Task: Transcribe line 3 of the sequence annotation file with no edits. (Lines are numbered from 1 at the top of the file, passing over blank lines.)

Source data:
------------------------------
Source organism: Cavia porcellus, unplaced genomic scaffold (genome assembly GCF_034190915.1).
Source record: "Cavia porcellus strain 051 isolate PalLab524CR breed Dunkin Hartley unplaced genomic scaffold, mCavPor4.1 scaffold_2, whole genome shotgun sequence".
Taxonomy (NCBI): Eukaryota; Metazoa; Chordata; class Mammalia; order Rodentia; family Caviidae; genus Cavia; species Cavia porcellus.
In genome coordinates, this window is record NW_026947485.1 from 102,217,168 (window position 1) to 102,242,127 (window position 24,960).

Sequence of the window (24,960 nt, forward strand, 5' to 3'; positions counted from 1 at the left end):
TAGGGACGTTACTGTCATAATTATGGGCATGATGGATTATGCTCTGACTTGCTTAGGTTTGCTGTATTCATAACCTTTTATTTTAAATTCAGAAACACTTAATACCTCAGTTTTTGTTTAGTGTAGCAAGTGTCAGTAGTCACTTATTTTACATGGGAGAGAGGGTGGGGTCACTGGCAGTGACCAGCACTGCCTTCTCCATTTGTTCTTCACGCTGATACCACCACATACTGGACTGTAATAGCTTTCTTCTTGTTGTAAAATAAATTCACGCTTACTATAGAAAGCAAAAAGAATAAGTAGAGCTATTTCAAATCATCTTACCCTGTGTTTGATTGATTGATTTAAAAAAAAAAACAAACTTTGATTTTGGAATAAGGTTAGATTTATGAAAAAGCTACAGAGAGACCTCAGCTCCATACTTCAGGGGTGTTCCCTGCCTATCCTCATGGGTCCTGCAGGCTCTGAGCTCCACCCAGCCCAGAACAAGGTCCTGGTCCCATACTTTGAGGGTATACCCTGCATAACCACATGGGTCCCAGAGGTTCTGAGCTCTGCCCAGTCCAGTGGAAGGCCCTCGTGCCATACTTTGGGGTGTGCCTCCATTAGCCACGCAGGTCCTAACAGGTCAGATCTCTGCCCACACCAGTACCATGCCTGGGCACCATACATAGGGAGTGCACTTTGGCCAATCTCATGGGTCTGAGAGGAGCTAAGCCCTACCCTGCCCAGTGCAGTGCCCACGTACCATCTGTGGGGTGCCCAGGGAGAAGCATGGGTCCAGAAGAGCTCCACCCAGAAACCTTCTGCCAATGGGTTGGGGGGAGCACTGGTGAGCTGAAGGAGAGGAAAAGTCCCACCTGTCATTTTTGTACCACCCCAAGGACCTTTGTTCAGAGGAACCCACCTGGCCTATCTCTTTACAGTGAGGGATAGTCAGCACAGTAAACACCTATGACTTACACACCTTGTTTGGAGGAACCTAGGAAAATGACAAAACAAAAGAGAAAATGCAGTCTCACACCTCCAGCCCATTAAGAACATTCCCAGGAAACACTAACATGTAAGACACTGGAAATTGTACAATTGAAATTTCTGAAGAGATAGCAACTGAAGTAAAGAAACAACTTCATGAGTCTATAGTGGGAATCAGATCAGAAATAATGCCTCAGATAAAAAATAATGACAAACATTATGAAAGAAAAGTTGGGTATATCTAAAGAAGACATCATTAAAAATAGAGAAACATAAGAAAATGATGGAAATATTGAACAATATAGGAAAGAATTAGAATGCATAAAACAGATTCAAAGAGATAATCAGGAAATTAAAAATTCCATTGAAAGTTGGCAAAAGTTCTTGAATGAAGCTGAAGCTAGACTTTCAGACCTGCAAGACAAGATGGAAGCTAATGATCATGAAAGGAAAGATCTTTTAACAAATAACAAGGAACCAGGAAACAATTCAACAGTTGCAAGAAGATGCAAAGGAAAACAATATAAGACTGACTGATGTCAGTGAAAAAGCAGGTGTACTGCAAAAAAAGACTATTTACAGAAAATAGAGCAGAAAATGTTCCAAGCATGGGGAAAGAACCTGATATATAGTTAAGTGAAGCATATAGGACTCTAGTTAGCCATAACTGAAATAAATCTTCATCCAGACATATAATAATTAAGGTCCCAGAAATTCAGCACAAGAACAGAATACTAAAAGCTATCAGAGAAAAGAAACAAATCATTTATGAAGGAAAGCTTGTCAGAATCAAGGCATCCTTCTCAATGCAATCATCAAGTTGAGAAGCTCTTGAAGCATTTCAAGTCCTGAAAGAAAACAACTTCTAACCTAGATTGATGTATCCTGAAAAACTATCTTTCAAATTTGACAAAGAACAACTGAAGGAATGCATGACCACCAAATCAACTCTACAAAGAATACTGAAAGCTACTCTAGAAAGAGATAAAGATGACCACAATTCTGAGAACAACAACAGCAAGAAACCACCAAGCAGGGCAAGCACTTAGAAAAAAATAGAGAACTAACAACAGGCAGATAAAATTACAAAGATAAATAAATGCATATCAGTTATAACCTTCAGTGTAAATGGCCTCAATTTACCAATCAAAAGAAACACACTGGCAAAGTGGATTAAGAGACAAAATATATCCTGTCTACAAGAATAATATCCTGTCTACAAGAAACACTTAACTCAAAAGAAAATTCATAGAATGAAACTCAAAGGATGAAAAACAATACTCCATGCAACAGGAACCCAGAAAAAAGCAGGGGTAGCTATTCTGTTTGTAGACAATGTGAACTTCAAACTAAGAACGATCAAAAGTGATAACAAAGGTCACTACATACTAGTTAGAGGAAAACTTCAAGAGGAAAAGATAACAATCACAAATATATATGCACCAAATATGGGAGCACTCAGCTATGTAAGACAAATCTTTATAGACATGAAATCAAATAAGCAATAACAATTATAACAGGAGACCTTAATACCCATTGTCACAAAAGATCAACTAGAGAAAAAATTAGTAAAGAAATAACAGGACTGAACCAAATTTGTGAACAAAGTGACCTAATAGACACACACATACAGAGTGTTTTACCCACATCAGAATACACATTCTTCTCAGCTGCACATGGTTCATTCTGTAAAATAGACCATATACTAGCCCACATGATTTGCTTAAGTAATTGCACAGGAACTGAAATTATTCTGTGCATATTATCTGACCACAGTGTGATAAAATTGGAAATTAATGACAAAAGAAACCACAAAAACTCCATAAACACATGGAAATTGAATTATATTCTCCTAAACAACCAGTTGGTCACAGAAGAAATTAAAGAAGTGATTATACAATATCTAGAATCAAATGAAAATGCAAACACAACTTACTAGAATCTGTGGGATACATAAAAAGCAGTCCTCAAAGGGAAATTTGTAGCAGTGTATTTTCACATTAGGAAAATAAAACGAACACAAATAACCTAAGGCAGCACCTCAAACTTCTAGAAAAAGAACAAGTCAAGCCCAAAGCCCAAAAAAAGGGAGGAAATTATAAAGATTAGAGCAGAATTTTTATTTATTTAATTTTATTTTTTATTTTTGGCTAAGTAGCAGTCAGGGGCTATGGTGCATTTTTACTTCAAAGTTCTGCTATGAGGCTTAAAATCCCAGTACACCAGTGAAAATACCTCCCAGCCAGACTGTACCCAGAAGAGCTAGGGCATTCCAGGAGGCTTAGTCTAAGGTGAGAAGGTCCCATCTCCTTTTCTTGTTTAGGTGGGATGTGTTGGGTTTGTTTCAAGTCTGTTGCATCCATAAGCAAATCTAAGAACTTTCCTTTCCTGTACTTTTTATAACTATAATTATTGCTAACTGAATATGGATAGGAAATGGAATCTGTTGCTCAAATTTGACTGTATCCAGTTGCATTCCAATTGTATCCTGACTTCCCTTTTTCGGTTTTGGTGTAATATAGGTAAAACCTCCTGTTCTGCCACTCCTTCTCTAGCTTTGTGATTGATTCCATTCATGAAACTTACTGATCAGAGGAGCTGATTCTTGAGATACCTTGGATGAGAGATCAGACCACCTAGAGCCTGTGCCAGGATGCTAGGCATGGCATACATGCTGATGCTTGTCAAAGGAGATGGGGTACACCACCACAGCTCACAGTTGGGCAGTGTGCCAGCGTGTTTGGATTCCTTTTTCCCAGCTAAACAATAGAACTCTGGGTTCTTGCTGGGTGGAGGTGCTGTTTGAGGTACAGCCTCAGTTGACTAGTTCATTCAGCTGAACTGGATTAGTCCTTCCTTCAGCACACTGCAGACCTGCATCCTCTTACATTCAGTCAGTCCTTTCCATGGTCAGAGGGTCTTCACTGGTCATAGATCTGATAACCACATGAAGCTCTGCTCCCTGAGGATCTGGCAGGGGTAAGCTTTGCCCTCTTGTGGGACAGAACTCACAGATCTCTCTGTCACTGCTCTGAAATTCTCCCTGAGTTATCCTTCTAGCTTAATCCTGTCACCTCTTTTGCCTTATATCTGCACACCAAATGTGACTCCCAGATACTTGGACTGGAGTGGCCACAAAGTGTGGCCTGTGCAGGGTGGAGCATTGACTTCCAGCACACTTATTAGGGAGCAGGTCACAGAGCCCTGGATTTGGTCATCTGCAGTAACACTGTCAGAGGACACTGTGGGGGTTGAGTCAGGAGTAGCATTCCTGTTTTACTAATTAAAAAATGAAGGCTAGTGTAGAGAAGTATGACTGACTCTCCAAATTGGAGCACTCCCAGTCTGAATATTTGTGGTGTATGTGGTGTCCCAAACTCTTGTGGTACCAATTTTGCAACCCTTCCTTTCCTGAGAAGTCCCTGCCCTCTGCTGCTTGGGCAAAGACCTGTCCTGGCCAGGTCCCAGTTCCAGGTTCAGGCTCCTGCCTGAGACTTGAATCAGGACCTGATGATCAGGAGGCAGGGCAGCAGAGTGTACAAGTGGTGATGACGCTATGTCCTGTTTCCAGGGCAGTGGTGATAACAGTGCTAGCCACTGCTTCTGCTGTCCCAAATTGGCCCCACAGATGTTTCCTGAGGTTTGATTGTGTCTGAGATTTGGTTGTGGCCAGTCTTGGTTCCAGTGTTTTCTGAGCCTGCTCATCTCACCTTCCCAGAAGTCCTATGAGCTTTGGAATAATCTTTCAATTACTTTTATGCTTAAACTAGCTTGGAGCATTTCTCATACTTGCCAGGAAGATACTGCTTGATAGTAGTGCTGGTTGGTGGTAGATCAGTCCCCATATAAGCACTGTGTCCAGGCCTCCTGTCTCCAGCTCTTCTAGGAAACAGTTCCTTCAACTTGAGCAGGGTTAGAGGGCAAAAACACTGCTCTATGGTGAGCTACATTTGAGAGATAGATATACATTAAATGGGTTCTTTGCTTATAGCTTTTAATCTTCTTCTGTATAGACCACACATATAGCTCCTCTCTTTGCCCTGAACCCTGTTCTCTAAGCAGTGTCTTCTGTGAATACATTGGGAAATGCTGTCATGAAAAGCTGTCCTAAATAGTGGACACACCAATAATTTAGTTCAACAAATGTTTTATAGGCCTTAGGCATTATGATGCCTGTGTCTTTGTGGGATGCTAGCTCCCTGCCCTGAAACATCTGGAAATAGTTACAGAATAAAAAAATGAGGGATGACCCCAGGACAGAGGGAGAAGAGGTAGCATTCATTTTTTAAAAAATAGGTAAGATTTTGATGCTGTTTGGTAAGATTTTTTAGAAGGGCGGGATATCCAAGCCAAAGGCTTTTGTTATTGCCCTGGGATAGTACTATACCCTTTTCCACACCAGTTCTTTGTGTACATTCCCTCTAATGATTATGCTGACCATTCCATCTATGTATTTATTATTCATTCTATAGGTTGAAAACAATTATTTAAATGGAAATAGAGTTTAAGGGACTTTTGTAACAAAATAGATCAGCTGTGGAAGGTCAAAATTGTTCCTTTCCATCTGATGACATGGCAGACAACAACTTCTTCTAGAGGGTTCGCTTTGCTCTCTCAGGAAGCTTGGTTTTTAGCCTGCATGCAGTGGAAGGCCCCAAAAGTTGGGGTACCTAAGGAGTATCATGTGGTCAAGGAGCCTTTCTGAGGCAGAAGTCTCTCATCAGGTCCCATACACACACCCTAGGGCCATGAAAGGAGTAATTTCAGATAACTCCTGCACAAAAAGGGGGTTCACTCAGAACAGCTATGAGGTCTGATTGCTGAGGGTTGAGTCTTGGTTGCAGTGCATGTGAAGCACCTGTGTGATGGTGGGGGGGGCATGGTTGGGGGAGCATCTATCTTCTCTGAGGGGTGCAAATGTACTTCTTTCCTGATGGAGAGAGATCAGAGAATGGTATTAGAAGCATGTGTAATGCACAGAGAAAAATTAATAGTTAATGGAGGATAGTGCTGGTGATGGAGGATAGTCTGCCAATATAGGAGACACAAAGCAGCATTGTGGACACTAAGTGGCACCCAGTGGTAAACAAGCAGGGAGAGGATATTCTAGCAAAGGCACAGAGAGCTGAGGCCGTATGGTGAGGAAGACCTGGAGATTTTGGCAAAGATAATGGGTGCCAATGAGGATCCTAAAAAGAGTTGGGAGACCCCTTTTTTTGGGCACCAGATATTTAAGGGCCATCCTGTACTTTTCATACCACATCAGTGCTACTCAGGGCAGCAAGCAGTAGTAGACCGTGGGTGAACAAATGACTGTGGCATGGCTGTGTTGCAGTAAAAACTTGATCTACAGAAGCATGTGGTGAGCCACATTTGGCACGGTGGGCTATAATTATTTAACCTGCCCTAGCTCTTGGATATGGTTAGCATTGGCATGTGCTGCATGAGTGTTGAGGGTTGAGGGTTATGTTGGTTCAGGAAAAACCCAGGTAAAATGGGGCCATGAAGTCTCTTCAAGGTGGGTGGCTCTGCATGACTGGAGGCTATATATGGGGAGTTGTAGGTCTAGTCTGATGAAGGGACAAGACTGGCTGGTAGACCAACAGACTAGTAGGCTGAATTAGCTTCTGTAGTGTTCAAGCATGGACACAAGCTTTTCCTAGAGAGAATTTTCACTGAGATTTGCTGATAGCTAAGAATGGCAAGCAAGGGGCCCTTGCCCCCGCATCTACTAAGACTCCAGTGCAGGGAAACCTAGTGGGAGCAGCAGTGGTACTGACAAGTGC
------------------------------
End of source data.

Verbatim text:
Taxonomy (NCBI): Eukaryota; Metazoa; Chordata; class Mammalia; order Rodentia; family Caviidae; genus Cavia; species Cavia porcellus.